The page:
Volkswagen Group CEO Herbert Diess said the automaker will pursue a sweeping transition to electric cars, declaring it a matter of survival even as the coronavirus risks upending business in the near term.
While VW has a “healthy order bank,” its development in the coming months hinges on major economies controlling the disease and averting restrictions that would hurt demand and operations, Diess said Thursday.
Despite the uncertainties, VW will press ahead with aggressive investment in new technology to avoid falling behind as the auto industry fundamentally changes.
“If you are not fast enough, you are not going to survive,” Diess said during a virtual Bloomberg event. “In the long run, climate change will be the biggest challenge mankind is facing.”
Diess said another lockdown would be “difficult to manage” even though the automaker has shown it can weather turbulence. It swung back to profit in the third quarter — echoing robust results from other automakers including Daimler, Tesla and Ford, Fiat Chrysler and GM — on the back of a swift demand recovery in China.
Another wave of new infections in key markets, an unsettled U.S. election and Britain’s messy exit from the European Union are now among the risks facing the auto industry. Registrations fell in the European Union’s four largest auto markets last month, signaling that sales have relapsed after a surprise gain in September.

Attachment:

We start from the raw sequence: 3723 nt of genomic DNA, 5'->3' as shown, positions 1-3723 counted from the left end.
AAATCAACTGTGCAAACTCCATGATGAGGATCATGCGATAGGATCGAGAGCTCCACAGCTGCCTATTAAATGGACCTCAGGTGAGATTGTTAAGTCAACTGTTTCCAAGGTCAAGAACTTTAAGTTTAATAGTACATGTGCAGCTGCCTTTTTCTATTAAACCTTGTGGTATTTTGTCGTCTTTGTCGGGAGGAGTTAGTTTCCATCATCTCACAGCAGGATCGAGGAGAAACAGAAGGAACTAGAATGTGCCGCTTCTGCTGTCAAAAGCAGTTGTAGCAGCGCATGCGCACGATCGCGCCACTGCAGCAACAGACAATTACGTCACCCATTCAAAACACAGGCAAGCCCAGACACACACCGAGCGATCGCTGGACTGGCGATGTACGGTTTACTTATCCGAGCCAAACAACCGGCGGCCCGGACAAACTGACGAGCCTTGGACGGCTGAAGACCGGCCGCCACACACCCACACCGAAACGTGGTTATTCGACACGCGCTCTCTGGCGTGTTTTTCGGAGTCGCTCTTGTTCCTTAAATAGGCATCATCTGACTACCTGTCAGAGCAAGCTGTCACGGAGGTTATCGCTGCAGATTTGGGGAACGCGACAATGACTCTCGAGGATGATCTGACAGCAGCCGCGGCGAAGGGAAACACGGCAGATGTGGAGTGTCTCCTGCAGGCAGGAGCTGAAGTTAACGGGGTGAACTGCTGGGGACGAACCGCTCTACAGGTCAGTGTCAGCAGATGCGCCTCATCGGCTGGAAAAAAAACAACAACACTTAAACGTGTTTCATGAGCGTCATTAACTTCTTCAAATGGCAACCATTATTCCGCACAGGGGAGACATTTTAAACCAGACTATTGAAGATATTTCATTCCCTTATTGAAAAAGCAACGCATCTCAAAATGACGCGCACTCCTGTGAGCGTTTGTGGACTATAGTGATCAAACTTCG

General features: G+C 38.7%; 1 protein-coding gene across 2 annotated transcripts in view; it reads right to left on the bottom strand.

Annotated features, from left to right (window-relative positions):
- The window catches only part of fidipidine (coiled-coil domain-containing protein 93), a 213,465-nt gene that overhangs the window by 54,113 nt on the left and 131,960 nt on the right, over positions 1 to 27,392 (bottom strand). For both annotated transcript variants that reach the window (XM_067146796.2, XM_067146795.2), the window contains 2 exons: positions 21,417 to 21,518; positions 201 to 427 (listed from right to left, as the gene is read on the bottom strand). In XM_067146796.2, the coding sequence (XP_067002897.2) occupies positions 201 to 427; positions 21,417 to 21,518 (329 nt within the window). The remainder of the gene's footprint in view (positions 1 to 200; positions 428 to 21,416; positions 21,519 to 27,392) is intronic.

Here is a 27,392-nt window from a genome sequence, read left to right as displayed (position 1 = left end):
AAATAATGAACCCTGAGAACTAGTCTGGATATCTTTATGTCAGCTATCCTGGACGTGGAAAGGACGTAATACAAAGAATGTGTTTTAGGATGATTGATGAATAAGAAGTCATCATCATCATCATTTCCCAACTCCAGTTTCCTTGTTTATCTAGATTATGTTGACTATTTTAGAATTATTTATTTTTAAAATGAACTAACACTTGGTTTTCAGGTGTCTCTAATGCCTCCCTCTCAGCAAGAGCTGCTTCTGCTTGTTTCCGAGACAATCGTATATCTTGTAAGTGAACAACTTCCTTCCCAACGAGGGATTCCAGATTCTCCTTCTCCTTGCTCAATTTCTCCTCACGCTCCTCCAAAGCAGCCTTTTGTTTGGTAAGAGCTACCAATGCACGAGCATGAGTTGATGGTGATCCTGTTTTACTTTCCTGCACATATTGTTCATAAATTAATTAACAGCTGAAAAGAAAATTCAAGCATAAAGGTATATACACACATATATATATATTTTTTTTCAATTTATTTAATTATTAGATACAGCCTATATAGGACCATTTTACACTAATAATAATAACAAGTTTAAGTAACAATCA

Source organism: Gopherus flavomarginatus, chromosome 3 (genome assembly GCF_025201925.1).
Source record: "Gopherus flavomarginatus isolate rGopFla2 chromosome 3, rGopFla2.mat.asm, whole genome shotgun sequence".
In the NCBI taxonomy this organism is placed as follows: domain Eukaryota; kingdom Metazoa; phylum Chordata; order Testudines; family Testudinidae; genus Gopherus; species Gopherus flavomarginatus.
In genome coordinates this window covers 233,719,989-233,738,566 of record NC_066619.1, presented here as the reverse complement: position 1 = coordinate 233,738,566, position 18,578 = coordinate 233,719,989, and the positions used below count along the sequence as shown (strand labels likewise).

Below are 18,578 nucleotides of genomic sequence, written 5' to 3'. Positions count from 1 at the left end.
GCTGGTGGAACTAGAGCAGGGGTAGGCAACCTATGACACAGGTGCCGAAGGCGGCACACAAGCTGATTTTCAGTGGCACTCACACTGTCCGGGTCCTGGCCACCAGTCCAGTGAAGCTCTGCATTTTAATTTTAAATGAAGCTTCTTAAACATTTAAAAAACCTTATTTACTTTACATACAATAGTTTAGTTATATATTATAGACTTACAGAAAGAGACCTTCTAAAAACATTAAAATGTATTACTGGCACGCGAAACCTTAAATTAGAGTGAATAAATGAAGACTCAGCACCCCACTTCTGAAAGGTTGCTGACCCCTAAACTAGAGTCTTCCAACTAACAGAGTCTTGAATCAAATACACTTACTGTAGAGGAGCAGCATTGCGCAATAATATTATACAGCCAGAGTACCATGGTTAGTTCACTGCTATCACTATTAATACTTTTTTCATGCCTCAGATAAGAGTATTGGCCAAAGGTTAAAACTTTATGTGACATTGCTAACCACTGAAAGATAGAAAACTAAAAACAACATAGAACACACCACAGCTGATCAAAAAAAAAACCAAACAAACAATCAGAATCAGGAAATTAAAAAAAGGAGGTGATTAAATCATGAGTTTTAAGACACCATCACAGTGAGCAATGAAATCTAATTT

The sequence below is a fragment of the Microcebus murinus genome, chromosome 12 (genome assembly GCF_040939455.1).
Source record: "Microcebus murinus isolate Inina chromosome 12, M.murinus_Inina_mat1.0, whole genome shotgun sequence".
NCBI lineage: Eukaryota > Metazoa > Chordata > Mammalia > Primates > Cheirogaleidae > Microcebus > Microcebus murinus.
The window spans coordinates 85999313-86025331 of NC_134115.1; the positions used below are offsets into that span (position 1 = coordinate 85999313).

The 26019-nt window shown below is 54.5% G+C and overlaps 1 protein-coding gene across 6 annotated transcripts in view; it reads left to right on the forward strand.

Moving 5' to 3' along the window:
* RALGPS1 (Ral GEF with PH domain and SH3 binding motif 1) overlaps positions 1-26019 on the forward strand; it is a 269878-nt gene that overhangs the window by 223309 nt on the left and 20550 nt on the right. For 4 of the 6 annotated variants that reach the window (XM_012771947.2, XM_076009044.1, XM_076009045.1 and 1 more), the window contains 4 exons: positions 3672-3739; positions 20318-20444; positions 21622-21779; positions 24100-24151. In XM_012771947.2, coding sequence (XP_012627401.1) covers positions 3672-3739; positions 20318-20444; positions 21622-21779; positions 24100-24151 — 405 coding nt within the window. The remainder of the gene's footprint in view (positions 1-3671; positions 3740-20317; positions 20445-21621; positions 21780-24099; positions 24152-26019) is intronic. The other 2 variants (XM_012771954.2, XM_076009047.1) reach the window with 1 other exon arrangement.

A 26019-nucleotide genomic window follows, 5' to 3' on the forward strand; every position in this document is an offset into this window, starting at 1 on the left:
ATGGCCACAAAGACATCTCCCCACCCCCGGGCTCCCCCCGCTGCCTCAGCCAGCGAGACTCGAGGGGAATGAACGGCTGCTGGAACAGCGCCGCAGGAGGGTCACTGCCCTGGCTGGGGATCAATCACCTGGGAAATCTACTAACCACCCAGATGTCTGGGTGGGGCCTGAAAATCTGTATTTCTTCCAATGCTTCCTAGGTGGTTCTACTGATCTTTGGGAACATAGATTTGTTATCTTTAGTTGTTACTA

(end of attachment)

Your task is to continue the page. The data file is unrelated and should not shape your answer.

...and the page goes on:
Beyond managing through those issues, the more complex task for the 62-year-old Diess is positioning the 83-year-old industrial behemoth for the future. VW Group, which operates the Audi, Porsche and Lamborghini brands, wants to control the software brains for next-generation vehicles.
“This is the most important race and decisive point for our industry in next five to 10 years,” he said, adding he will not compromise on the company’s technology roadmap even if the coronavirus crisis saps sales.
“We think we can do it. We have software skills and we are ramping up fast.”